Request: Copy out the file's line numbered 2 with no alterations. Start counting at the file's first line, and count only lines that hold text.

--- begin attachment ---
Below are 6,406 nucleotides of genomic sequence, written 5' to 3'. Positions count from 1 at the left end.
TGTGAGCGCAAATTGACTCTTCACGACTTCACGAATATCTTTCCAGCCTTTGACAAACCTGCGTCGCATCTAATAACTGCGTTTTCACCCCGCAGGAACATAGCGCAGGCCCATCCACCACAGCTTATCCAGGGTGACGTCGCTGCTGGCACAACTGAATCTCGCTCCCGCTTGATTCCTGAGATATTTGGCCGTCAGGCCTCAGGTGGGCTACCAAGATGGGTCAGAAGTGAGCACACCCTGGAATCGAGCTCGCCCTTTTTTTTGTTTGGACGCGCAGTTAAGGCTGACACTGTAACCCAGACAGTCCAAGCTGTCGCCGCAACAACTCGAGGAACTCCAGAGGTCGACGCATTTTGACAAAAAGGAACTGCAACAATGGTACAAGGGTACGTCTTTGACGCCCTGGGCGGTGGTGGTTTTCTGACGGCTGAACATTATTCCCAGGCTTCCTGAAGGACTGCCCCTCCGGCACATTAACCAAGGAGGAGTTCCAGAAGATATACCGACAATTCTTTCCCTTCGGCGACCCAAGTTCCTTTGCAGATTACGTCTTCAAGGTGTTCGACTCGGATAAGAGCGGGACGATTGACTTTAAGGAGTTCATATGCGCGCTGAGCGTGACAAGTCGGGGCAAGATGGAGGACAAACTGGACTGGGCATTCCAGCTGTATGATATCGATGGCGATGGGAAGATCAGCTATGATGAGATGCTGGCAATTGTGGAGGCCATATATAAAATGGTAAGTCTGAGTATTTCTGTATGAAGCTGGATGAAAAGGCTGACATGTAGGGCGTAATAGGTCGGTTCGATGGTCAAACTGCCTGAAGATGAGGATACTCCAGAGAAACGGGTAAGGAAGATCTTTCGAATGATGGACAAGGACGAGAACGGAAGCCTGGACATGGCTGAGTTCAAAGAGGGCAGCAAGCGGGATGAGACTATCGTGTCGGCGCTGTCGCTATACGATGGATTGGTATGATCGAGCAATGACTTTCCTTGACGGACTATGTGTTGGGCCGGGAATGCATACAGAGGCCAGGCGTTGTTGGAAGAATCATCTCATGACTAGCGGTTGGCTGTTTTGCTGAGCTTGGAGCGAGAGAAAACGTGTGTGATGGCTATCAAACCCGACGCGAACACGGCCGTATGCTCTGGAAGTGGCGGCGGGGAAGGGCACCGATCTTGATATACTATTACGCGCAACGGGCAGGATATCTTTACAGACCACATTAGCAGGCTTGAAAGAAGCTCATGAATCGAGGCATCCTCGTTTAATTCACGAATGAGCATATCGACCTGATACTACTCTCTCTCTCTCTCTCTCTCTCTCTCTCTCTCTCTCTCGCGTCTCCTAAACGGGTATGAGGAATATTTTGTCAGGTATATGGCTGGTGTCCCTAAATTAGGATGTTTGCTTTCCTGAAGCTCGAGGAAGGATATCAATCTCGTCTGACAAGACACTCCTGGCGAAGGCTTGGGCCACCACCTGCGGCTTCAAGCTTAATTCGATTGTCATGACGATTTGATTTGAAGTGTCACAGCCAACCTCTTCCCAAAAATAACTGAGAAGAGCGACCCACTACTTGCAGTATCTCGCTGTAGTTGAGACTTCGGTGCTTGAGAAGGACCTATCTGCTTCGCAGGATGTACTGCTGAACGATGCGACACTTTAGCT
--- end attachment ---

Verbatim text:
TGTGAGCGCAAATTGACTCTTCACGACTTCACGAATATCTTTCCAGCCTTTGACAAACCTGCGTCGCATCTAATAACTGCGTTTTCACCCCGCAGGAACATAGCGCAGGCCCATCCACCACAGCTTATCCAGGGTGACGTCGCTGCTGGCACAACTGAATCTCGCTCCCGCTTGATTCCTGAGATATTTGGCCGTCAGGCCTCAGGTGGGCTACCAAGATGGGTCAGAAGTGAGCACACCCTGGAATCGAGCTCGCCCTTTTTTTTGTTTGGACGCGCAGTTAAGGCTGACACTGTAACCCAGACAGTCCAAGCTGTCGCCGCAACAACTCGAGGAACTCCAGAGGTCGACGCATTTTGACAAAAAGGAACTGCAACAATGGTACAAGGGTACGTCTTTGACGCCCTGGGCGGTGGTGGTTTTCTGACGGCTGAACATTATTCCCAGGCTTCCTGAAGGACTGCCCCTCCGGCACATTAACCAAGGAGGAGTTCCAGAAGATATACCGACAATTCTTTCCCTTCGGCGACCCAAGTTCCTTTGCAGATTACGTCTTCAAGGTGTTCGACTCGGATAAGAGCGGGACGATTGACTTTAAGGAGTTCATATGCGCGCTGAGCGTGACAAGTCGGGGCAAGATGGAGGACAAACTGGACTGGGCATTCCAGCTGTATGATATCGATGGCGATGGGAAGATCAGCTATGATGAGATGCTGGCAATTGTGGAGGCCATATATAAAATGGTAAGTCTGAGTATTTCTGTATGAAGCTGGATGAAAAGGCTGACATGTAGGGCGTAATAGGTCGGTTCGATGGTCAAACTGCCTGAAGATGAGGATACTCCAGAGAAACGGGTAAGGAAGATCTTTCGAATGATGGACAAGGACGAGAACGGAAGCCTGGACATGGCTGAGTTCAAAGAGGGCAGCAAGCGGGATGAGACTATCGTGTCGGCGCTGTCGCTATACGATGGATTGGTATGATCGAGCAATGACTTTCCTTGACGGACTATGTGTTGGGCCGGGAATGCATACAGAGGCCAGGCGTTGTTGGAAGAATCATCTCATGACTAGCGGTTGGCTGTTTTGCTGAGCTTGGAGCGAGAGAAAACGTGTGTGATGGCTATCAAACCCGACGCGAACACGGCCGTATGCTCTGGAAGTGGCGGCGGGGAAGGGCACCGATCTTGATATACTATTACGCGCAACGGGCAGGATATCTTTACAGACCACATTAGCAGGCTTGAAAGAAGCTCATGAATCGAGGCATCCTCGTTTAATTCACGAATGAGCATATCGACCTGATACTACTCTCTCTCTCTCTCTCTCTCTCTCTCTCTCTCTCTCTCGCGTCTCCTAAACGGGTATGAGGAATATTTTGTCAGGTATATGGCTGGTGTCCCTAAATTAGGATGTTTGCTTTCCTGAAGCTCGAGGAAGGATATCAATCTCGTCTGACAAGACACTCCTGGCGAAGGCTTGGGCCACCACCTGCGGCTTCAAGCTTAATTCGATTGTCATGACGATTTGATTTGAAGTGTCACAGCCAACCTCTTCCCAAAAATAACTGAGAAGAGCGACCCACTACTTGCAGTATCTCGCTGTAGTTGAGACTTCGGTGCTTGAGAAGGACCTATCTGCTTCGCAGGATGTACTGCTGAACGATGCGACACTTTAGCT